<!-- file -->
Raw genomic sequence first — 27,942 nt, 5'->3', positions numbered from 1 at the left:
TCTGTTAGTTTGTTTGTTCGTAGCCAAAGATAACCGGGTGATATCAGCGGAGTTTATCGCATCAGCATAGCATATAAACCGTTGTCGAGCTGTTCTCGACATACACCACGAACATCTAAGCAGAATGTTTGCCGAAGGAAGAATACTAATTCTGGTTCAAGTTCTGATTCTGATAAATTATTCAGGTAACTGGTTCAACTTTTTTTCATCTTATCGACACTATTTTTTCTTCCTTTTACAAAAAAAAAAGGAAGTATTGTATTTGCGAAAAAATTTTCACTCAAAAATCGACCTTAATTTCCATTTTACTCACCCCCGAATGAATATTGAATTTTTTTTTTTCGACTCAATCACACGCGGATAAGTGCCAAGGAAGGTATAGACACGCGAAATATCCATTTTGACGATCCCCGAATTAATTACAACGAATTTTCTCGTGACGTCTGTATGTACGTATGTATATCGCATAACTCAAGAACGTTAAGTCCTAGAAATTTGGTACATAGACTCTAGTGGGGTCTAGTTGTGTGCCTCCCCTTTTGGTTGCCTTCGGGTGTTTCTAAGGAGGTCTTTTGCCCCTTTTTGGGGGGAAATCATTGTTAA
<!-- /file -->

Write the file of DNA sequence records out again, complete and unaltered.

Raw genomic sequence first — 27,942 nt, 5'->3', positions numbered from 1 at the left:
TCTGTTAGTTTGTTTGTTCGTAGCCAAAGATAACCGGGTGATATCAGCGGAGTTTATCGCATCAGCATAGCATATAAACCGTTGTCGAGCTGTTCTCGACATACACCACGAACATCTAAGCAGAATGTTTGCCGAAGGAAGAATACTAATTCTGGTTCAAGTTCTGATTCTGATAAATTATTCAGGTAACTGGTTCAACTTTTTTTCATCTTATCGACACTATTTTTTCTTCCTTTTACAAAAAAAAAAGGAAGTATTGTATTTGCGAAAAAATTTTCACTCAAAAATCGACCTTAATTTCCATTTTACTCACCCCCGAATGAATATTGAATTTTTTTTTTTCGACTCAATCACACGCGGATAAGTGCCAAGGAAGGTATAGACACGCGAAATATCCATTTTGACGATCCCCGAATTAATTACAACGAATTTTCTCGTGACGTCTGTATGTACGTATGTATATCGCATAACTCAAGAACGTTAAGTCCTAGAAATTTGGTACATAGACTCTAGTGGGGTCTAGTTGTGTGCCTCCCCTTTTGGTTGCCTTCGGGTGTTTCTAAGGAGGTCTTTTGCCCCTTTTTGGGGGGAAATCATTGTTAA